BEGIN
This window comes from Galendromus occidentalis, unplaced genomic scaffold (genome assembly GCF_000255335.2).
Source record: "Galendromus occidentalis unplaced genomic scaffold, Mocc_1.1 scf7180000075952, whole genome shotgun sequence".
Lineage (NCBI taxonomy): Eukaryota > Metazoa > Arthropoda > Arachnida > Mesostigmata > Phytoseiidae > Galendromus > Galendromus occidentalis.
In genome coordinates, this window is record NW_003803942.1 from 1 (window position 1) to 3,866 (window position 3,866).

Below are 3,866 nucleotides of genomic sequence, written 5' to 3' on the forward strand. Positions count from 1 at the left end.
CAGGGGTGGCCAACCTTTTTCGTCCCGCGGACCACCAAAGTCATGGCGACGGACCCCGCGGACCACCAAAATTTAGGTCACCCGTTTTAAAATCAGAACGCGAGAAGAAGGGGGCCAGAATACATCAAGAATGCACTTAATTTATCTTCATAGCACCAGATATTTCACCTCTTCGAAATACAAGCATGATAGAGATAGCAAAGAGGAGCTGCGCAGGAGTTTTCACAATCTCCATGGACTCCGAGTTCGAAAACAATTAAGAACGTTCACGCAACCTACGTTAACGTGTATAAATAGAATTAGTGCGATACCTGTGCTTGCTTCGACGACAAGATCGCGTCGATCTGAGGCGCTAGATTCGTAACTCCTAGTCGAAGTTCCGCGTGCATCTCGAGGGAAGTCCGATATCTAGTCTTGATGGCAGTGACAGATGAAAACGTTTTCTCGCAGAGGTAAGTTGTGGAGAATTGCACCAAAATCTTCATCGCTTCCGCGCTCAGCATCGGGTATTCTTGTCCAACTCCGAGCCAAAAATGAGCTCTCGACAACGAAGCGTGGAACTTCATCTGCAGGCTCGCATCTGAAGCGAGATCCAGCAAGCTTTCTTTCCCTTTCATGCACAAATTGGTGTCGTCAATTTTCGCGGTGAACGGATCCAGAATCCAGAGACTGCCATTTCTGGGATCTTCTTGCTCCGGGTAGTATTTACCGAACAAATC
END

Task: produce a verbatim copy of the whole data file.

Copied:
This window comes from Galendromus occidentalis, unplaced genomic scaffold (genome assembly GCF_000255335.2).
Source record: "Galendromus occidentalis unplaced genomic scaffold, Mocc_1.1 scf7180000075952, whole genome shotgun sequence".
Lineage (NCBI taxonomy): Eukaryota > Metazoa > Arthropoda > Arachnida > Mesostigmata > Phytoseiidae > Galendromus > Galendromus occidentalis.
In genome coordinates, this window is record NW_003803942.1 from 1 (window position 1) to 3,866 (window position 3,866).

Below are 3,866 nucleotides of genomic sequence, written 5' to 3' on the forward strand. Positions count from 1 at the left end.
CAGGGGTGGCCAACCTTTTTCGTCCCGCGGACCACCAAAGTCATGGCGACGGACCCCGCGGACCACCAAAATTTAGGTCACCCGTTTTAAAATCAGAACGCGAGAAGAAGGGGGCCAGAATACATCAAGAATGCACTTAATTTATCTTCATAGCACCAGATATTTCACCTCTTCGAAATACAAGCATGATAGAGATAGCAAAGAGGAGCTGCGCAGGAGTTTTCACAATCTCCATGGACTCCGAGTTCGAAAACAATTAAGAACGTTCACGCAACCTACGTTAACGTGTATAAATAGAATTAGTGCGATACCTGTGCTTGCTTCGACGACAAGATCGCGTCGATCTGAGGCGCTAGATTCGTAACTCCTAGTCGAAGTTCCGCGTGCATCTCGAGGGAAGTCCGATATCTAGTCTTGATGGCAGTGACAGATGAAAACGTTTTCTCGCAGAGGTAAGTTGTGGAGAATTGCACCAAAATCTTCATCGCTTCCGCGCTCAGCATCGGGTATTCTTGTCCAACTCCGAGCCAAAAATGAGCTCTCGACAACGAAGCGTGGAACTTCATCTGCAGGCTCGCATCTGAAGCGAGATCCAGCAAGCTTTCTTTCCCTTTCATGCACAAATTGGTGTCGTCAATTTTCGCGGTGAACGGATCCAGAATCCAGAGACTGCCATTTCTGGGATCTTCTTGCTCCGGGTAGTATTTACCGAACAAATC